The Two Simple Keys to Keeping Donors

Nora Ellertsen, Guest Blogger 02/19/2015

“How do I find more people to donate to my organization?”

I hear it all the time. In the nonprofit world, we’re always on the lookout for new supporters. Whether it’s a foundation that might award us a grant, a corporation we hope will sponsor our big event, or an individual we’d love to write us a check, we just want MORE.

And, sure, of course we always need new people to support our work. But the thing that we often overlook in our search for NEW donors is that we could do a whole lot better at engaging with our CURRENT and FORMER donors, and in the process save ourselves a lot of time, energy and stress.

This is something that The Funding Seed is putting a lot more emphasis on this year when working with nonprofits that want to improve their fund development. How do we fundraise better for our nonprofit by really, really getting all those people who have already show they care about us to give again, give often, and give as generously as they’re able?

Here’s the great news: there’s a ton of research on this, and it’s actually pretty simple. To get a donor to give not once, but loyally, maybe even every time you ask, you need to do two things:

  1. Thank him or her immediately and sincerely.
  2. Provide a meaningful update on what his or her donation has helped to accomplish.

In fact, in her book Donor Centered Fundraising, Penelope Burk writes that, under these circumstances, 64% of the donors she surveyed said they would give more money and 74% said that they would continue giving indefinitely.

Imagine what your organization would look like if 74% of your current donors were still contributing 30 years from now. How many more people could your organization serve? What new challenges would you be able to take on? How much more of a difference would you be making in the world beyond what you’re able to do right now?

Our friends in the for-profit world already know this stuff. When they get a new customer, they do everything they can to keep that person loyal to their company. In the nonprofit world, we tend to forget, or we assume that our donors don’t really need to feel appreciated, invested, or like they are a part of the difference your organization is making in the world.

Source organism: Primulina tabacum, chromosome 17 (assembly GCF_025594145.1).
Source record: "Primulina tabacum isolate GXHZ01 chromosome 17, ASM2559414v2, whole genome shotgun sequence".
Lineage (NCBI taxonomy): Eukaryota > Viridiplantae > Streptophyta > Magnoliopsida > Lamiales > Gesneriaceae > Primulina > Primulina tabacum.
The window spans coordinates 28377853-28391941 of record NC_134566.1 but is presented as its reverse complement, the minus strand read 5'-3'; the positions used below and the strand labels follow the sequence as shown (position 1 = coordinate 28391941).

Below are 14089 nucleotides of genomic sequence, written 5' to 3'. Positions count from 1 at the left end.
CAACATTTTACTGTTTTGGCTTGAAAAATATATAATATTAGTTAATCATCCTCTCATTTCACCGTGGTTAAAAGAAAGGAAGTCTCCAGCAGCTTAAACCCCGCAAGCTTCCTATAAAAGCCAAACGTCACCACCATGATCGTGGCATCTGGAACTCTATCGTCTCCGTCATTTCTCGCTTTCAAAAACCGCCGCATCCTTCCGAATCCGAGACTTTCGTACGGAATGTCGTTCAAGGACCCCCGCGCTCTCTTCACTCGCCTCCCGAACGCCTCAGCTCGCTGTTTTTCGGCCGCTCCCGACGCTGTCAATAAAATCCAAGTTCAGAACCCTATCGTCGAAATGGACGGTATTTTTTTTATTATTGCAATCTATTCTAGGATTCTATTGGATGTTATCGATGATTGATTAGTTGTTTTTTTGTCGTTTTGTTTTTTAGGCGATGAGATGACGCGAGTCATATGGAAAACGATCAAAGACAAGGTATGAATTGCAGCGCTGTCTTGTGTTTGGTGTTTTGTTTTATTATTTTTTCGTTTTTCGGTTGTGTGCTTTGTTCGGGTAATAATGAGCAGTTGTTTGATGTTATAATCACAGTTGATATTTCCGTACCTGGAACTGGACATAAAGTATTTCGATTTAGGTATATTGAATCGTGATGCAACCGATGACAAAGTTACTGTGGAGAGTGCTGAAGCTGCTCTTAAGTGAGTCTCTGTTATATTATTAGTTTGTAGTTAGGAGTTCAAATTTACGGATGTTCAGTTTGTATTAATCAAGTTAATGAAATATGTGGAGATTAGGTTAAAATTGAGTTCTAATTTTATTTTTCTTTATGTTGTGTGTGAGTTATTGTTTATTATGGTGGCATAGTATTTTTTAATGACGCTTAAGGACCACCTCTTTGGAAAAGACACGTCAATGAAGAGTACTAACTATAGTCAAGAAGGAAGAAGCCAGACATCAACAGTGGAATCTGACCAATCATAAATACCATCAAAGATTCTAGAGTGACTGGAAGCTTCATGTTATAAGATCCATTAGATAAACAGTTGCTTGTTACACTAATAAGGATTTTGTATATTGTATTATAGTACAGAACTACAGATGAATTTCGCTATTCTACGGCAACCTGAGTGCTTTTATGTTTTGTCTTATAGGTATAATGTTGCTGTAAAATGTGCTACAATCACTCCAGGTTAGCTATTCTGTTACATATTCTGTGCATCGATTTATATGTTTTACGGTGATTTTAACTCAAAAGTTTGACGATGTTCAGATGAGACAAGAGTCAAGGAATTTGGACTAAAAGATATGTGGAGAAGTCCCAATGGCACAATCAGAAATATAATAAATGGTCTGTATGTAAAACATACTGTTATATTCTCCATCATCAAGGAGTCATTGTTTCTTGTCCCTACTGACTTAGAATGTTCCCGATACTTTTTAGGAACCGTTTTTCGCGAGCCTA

In a workshop I was doing recently here in New Orleans, I asked the group: what would it take for your nonprofit to immediately and sincerely thank every donor within 48 hours of their gift, and to provide AT LEAST one meaningful update to the donor before you ask them to give again? (That dry, formal letter you send out for the donor’s tax records doesn’t count. We’re talking here about a hand-written, hand-addressed note or a personal phone call.)

What most people said was that they would need a routine, a system that becomes so ingrained as habit that they don’t even notice that they are doing it anymore. Here were some of the ideas people came up with:

For the immediate and sincere thank you…

For the meaningful updates…

I’m a big advocate for politely stealing other people’s great ideas and making them work for your organization. Maybe you have some different ideas of your own. The important thing here is to find what works for your organization so that you can be sure to make it happen every single time. Because, when it comes down to it, your donor has already raised his or her hand to say, “I care about this cause, and I want to be a part of it.” Now it’s up to you to make sure they stay.

About Nora:

Nora Ellertsen is founder of The Funding Seed, a New Orleans-based company that teaches people how to raise money for non-profit groups. In the ten years she worked in the non-profit and fundraising field, she helped raise nearly one million dollars through grassroots fundraising, grant writing, event planning and major donor development.

Through The Funding Seed, Nora applies the parable, “Teach a man to fish and he has food for a lifetime,” to fundraising. By coaching non-profit staff, board members and volunteers, she works to make each organization confident, strategic and self-sufficient when it comes to raising money.

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